- Missing Australian PhD student and North Korean resident Alek Sigley made an impassioned plea to Donald Trump last year not to bomb Pyongyang ahead of his first summit.
- It was one of a number of articles Sigley wrote regarding life in the North Korean capital, as he enjoyed almost unprecedented access to social media and the internet.
- His disappearance comes as world leaders gather in South Korea to discuss its northern neighbour.
- If the North Korean regime was to attempt to use Sigley, who has reportedly been arrested, as a political bargaining tool, it could “backfire” on them, a North Korea expert told Business Insider Australia.
As one of the few foreigners living in North Korea, Australian student Alek Sigley was granted seemingly unprecedented freedom before he fell out of contact with family and friends.
READ MORE: Here’s everything we know about Alek Sigley
Despite living in a country that forbids access to the internet, Sigley was able to use Facebook and Twitter to share his experiences with the world.
“Nobody has really established a reputation for being able to virtually live tweet out of North Korea what he’s having for dinner and breakfast and what people are wearing — that is something new,” Executive Director of La Trobe Asia Euan Graham told Business Insider Australia.
Sigley used his unique position to establish a media platform, writing dozens of articles about his experiences as one of the few foreigners able to walk around with relative freedom and even operate his own tour company.
“It’s very unusual that he’s enrolled in the most prestigious university in the country and at the same time is able to apparently set up his own company. So he is obviously a very driven and quite an unusual person,” Graham said.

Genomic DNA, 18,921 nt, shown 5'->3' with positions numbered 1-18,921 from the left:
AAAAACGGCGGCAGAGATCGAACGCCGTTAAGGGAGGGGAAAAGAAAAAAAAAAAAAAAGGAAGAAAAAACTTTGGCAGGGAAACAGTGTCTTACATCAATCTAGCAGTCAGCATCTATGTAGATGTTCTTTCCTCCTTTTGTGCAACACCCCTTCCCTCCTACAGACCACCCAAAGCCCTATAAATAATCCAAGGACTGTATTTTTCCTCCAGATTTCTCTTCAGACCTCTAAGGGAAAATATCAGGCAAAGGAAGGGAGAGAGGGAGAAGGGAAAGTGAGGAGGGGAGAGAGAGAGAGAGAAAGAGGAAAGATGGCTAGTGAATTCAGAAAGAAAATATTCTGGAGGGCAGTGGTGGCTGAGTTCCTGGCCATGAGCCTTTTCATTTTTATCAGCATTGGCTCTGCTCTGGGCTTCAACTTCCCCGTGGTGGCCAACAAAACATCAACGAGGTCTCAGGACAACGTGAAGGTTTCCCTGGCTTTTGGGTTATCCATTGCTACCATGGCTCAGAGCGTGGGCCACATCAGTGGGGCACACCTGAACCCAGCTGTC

(2/4) Having my measurements taken, I ordered a football/soccer kit identical to that of the DPRK National Team, and a DPRK Olympic uniform.
(2/4) 나는 이 상점에 가서, 치수를 잰 후 북조선 축구 종합(국가대표) 팀, 올림픽 선수단이 입었던 것과 꼭같은 것을 주문했다. pic.twitter.com/nRLBYFfUuY
— Alek Sigley (@AlekSigley) June 22, 2019
He used his platform last year to issue a plea to US President Donald Trump, in an article published by Independent Australia titled ‘Dear President Trump, please don’t bomb my wedding in North Korea’.
In it, he commended Trump for attending the first of two summits with Kim Jong-un and being open to diplomacy.
“By agreeing to meet with Kim Jong Un, you’ve taken a step in the right direction —- towards laying the foundations for the peace that has eluded the Korean peninsula for 70 years,” Sigley wrote.
“You’ve also reduced the probability of bombs raining down on us and our wedding guests —- who will include family and friends from all over the world. For that, I am truly thankful.”
It was an interesting political message coming from the PhD student, described by his family as “an Australian-born Asian scholar and traveller”.
While Sigley’s public photos and articles presenting the country all appear carefully considered, the North Korean regime is notoriously sensitive.
“t doesn’t take much. Even if you were to send a crumpled image of Kim Jong Un or Kim Jong-il that would certainly be something that would incur the wrath of the North Korean authorities,” Graham said.
While authorities try to confirm what has happened to Sigley since he fell out of contact on Tuesday, he appears to have gone missing at a crucial time in geopolitics as Trump hits at a possible third with North Korea.
Just last year, Trump said the death of Otto Warmbier, an American student who died after 17 months imprisonment in North Korea, had brought about the first diplomatic summit.
As Trump gets ready to dine with Australian Prime Minister Scott Morrison in Japan before travelling to Seoul to speak with Korean President Moon Jae-in, it opens up the suggestion that Sigley could have been targeted.
“The most disturbing scenario here would be that Sigley has been picked up as a pawn to establish some kind of leverage because of Australia’s status as a close ally to the United States,” Graham said.
“There are no captive Americans currently held in North Korea and Australia might be the closest thing available so in very crude realpolitik terms you can imagine how that might pan out ahead of a potential third summit.”
If his reported arrest was politically-motivated, Graham believes it’s a political miscalculation.
“I think it’s only self-defeating because Alek was clearly in many ways on the side of North Korea, and if they are subjecting to this kind, arbitrary arrest for purely geopolitical reasons, I think there’s every chance this could backfire on the government there.”
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